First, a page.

COLUMBUS _ "Well, I'm going to do it, retire tomorrow," I told Uncle Chet last Thursday, then pulled on the thick braided wire that ran up and down the chimney.
A pulley squeaked, and the worn wire-brush rose three feet, scraping at the soot. I took a quick breath, pulled again, and the air around me began to fill with flecks of creosote.
Uncle Chet stepped back, said: "That's a nice set-up. I should have done that on my chimney."
"I can't imagine climbing this one," I looked up into the midday sky, then pulled again, and the brush did its dirty work.
"When's the last time you cleaned it?" he asked.
"I guess it's not too bad," he said, "although it's a little dirtier than I expected."
"I'll have more time to do things like this when I'm retired," I said.
"Naw, you'll be as busy as ever."
"I doubt it."
"You ought to get into politics," he said.
"When I'm retired, I'll have time to read, read a whole book, all in the same year," I said. "I haven't done that for 30 years. And I was talking to cousin Bruce, and I guess we're going to raise chickens."
"Either of you ever raise chickens?" he asked.
"There are pitfalls." His eyebrows arched behind silver wire-rim glasses.
"You can come over and supervise."
"In exchange for six birds, I will," he said.
"We'll work that out later."
"And why don't we start a blog?" he said. "You know, you're going to wake up Monday, ready to go to work, so why not do some reporting on the depression? It's all around us, isn't it? People on the edge, people on fixed incomes, people living on Social Security? How many are behind on their taxes, behind on their mortgages, working two or more jobs and still going broke"?"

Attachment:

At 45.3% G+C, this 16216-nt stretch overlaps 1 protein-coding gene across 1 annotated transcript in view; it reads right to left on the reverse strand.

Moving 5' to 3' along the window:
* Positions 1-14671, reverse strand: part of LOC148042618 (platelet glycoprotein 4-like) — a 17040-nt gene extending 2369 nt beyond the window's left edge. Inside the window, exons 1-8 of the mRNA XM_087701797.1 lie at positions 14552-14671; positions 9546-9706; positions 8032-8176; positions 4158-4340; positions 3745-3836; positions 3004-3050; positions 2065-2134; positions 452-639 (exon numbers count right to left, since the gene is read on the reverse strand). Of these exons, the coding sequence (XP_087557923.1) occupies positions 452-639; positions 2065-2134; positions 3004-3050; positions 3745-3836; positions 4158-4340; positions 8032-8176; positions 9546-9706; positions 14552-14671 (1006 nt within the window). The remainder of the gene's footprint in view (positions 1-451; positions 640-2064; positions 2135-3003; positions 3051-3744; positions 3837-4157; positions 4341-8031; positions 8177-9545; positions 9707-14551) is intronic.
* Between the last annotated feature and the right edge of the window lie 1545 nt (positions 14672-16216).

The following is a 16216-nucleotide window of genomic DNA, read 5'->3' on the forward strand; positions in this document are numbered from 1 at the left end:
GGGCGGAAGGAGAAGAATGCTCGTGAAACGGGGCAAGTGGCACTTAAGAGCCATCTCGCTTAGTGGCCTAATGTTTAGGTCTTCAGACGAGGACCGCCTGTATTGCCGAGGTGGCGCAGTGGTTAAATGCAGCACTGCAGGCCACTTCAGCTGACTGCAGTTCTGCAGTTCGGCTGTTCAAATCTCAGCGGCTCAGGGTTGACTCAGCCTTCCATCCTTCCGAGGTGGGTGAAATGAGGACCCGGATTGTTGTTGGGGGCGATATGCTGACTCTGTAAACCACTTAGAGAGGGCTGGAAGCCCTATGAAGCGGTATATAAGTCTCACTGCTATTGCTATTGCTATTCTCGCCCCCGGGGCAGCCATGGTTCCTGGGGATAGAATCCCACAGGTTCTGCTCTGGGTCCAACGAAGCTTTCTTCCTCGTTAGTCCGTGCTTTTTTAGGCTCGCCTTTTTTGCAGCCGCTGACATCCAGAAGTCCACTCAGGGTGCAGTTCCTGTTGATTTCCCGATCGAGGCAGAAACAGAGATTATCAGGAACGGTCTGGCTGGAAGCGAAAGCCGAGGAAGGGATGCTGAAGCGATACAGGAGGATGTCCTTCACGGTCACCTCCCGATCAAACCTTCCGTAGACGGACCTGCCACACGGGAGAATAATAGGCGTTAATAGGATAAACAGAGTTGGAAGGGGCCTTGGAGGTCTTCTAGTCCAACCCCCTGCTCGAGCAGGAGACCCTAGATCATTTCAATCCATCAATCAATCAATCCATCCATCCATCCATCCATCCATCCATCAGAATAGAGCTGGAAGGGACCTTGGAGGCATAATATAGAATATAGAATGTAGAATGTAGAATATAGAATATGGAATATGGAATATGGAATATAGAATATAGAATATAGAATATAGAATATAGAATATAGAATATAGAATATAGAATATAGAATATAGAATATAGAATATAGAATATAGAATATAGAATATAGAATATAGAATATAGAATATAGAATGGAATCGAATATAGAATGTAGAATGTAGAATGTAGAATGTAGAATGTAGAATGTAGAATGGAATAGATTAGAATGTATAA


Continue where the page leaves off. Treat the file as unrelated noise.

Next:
"What's this `we' stuff?" I tugged again, and the brush hit the stop at the top of the chimney. I pulled on the other side of the loop, and it scraped down, faster in this direction, sending a foul cloud out the iron chimney door frame.
"I'll be your idea man," he said.
"You know what they say about success being 1 percent inspiration and 99 percent perspiration?"
"They were talking about idea men."
"You might win a Pulitzer if you really got into it," he said, "into the cause and effect, the villains, the victims, the consequences playing out all around us. Do it in video, I think that's the future of news: video on the Internet."
"People still like to hold that paper," I said.
"We could launch it on Facebook."
"Paper, in the hands, paper moving around the room with you," I said. "Cut out the photos of your kids in school, of your parents' 50th wedding anniversary, and the rest is perfect starter fuel for your wood stove."
"They said a lot of that about books, too, and look at Kindle books," he said. "They're already outselling paper books."
"I'll buy used books," I said.
"You're an old dog, but you might be able to learn a new trick," he said, "how to hold a camera instead of a pad when you're reporting."
"I think your first idea was better," I said.
"Which one was that?"
"Never mind. What did you do when you retired?" I asked him.
"I went fishing," he said.
"There, I said, "I rest my case."
Cooperstown bureau Reporter Tom Grace is traveling with his Uncle Chet, who he says is imaginary. This is Grace's final column. For more of his columns, visit www.thedailystar.com/tomgrace.